The Psychology of Political Affiliation

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The Psychology of Political Affiliation

Anyone that uses a social media account nowadays has probably had a few people in their lives that appeared to have shown their true liberal/conservative/libertarian/etc colours. People that you met at a party last week or have grown up with for over a decade are now holding views that you are surprised would even show up on your timeline or are endorsing jokes and memes that seem a little far, even for them. Social media will be a topic for another post but this post is about exploring the psychological depth of political affiliation.

A Washington Post article cites Peter Ditto, professor of social psychology at University of California at Irvine, on a few major concepts on this topic. One prominent concept is how emotions get involved in the way people receive information. In other words, the way we feel changes what we personally consider to be valid evidence. Motivated scepticism refers to being more critical of evidence that doesn’t already support your preconceived notion. This is something frequently applied to political memes on the internet. The research concluded that there was no evidence to suggest that liberals or conservatives are more biased than one another in when it comes to selecting evidence, in fact, they basically showed the same magnitude of bias in different directions.

If you are conservative or know conservatives, you are undoubtedly aware of how the moral fibre of the world is tearing apart and how this generation is ruined. Well research may be able to give some insight into why conservatives may see things this way. According to researchers at University of Nebraska-Lincoln, conservatives put greater weight in memory towards negative bias. This can very well account for why the populist wave surged in 2016. If you combine this predisposition with news outlets that primarily show the bad in the world, there will be a tendency to be passionately conservative because you have a lot of images and stories maintained about the bad or the danger in the world. As additionally stated in the study, negative bias isn’t a bad thing per say, because everyone has it and keeping track of negative stimuli in an environment is actually important for survival. Cognition of negativity bias is still young research topic, so there’ll surely be more on it in the future.

Wired had an article on the difficulty of changing political beliefs. They brought up some interesting research results to show that based on the numerous factors that go into developing a political belief, it is difficult to change them, at least quickly. A number of the studies cited in that article also attribute neurological differences in those that tend to be more conservative versus those more liberal.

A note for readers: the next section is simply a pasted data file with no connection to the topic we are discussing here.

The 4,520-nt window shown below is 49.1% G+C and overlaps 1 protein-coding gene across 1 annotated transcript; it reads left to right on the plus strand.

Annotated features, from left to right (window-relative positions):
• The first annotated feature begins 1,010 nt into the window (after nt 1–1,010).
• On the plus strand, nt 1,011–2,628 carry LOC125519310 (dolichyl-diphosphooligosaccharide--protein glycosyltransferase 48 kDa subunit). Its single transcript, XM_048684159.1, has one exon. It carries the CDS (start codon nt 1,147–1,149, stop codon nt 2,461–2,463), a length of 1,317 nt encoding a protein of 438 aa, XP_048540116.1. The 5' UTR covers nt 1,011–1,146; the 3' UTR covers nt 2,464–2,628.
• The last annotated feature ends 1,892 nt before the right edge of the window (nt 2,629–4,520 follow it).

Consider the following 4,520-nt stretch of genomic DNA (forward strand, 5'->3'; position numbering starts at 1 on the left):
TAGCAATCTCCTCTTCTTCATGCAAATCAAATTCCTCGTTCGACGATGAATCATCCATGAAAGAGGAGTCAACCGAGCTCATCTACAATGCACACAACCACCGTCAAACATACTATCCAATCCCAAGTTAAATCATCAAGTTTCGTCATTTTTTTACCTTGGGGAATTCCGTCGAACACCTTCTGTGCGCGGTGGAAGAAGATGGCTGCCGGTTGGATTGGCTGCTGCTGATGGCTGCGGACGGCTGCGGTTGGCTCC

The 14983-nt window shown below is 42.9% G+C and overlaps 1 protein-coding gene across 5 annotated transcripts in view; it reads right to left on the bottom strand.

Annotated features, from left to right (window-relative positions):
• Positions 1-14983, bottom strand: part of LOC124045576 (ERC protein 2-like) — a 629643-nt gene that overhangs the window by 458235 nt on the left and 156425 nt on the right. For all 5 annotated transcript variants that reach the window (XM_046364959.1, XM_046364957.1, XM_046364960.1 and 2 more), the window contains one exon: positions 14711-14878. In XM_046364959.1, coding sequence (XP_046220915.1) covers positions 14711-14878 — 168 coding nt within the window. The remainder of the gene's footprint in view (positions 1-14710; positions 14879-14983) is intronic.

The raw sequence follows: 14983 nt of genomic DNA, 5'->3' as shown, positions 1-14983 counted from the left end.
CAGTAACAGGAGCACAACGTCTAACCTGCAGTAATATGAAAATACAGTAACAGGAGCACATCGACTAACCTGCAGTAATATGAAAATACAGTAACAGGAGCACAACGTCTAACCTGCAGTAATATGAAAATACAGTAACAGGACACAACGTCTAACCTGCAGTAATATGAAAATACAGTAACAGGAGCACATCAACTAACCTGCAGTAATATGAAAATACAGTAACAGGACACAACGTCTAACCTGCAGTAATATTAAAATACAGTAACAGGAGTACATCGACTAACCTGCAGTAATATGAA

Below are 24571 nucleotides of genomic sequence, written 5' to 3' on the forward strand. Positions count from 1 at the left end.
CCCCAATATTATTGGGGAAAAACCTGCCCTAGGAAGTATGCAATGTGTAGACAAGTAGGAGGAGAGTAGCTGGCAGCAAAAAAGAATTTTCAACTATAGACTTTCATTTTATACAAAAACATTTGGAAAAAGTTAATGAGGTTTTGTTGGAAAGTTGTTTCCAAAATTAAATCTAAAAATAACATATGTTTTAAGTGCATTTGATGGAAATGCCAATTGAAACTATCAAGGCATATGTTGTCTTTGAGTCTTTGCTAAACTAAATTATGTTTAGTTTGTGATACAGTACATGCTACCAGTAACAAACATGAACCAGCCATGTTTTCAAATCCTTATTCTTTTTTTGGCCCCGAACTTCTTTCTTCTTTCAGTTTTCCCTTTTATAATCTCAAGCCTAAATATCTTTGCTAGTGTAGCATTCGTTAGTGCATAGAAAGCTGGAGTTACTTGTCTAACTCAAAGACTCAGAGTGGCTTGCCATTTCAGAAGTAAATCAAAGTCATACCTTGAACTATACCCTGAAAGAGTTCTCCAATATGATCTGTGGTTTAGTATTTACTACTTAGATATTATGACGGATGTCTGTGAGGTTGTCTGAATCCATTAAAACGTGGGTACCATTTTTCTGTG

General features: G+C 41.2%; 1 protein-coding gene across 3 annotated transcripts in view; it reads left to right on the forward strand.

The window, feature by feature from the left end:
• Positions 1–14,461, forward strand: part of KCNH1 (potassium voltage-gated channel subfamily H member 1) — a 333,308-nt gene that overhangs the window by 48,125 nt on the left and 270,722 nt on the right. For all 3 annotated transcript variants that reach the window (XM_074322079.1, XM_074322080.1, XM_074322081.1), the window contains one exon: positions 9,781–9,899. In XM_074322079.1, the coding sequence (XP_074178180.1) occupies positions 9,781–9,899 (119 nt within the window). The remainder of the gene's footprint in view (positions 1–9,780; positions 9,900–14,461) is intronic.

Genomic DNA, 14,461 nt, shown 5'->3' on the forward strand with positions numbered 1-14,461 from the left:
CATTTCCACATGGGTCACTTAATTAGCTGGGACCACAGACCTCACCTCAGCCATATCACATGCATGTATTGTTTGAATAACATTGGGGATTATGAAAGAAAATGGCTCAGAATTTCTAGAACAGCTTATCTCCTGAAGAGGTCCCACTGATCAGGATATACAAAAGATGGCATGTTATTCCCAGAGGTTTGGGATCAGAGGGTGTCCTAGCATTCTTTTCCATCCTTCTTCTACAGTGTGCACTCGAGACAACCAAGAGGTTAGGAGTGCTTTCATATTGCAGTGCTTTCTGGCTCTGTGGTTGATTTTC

More recent findings continue to find that nonpolitical beliefs are more likely to be changed be countering evidence, while political beliefs remain adamant for those who are partisan (in the study cited it was self-declared liberals). The amygdala, an area usually associated with fear and anxiety, shows more activity in those more resistant to change in their beliefs.

The Take Home

I encourage you to check out the articles in this case but in the overarching picture on this topic can be summarised in the following:

  • Partisanship is part of a social identity for most.
  • There are prominent neurological factors that make people partisan and they are relatively equal in magnitude for each end of the spectrum.
  • These neurological factors, however, lead to different traits in different brain areas that can help us explain how when develops their ideology.
    • The main brain areas that differ in activation between conservatives and liberals are very fundamental to basic traits such as perception, memory, and mood.
    •  Conservatives having higher memory capacity for negative bias.
    • Being more adamant about your ideology when the amygdala (fear/anxiety centre) shows greater activation.
  • Emotion and partisanship will always affect how one receives information.
  • Evidence that you may consider objective and fact is not guaranteed to be seen the same way by those of different ideologies.

I hope this was an entertaining article. Furthermore, I hope it allows you to gain a little insight into how you approach politics in your life or your discourse with those of different political stances.

Thanks for reading. If you have any questions or comments, feel free to post below or email. And don’t forget to follow on Facebook and Twitter for updates and additional interesting articles.

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Have a great week,


One Response

  1. Flo says:

    DAO , This piece is really helpful not just for the western hemisphere but globally. It encourages us to pause and switch our lenses for a political minute.

    Thanks for drawing attention to this.

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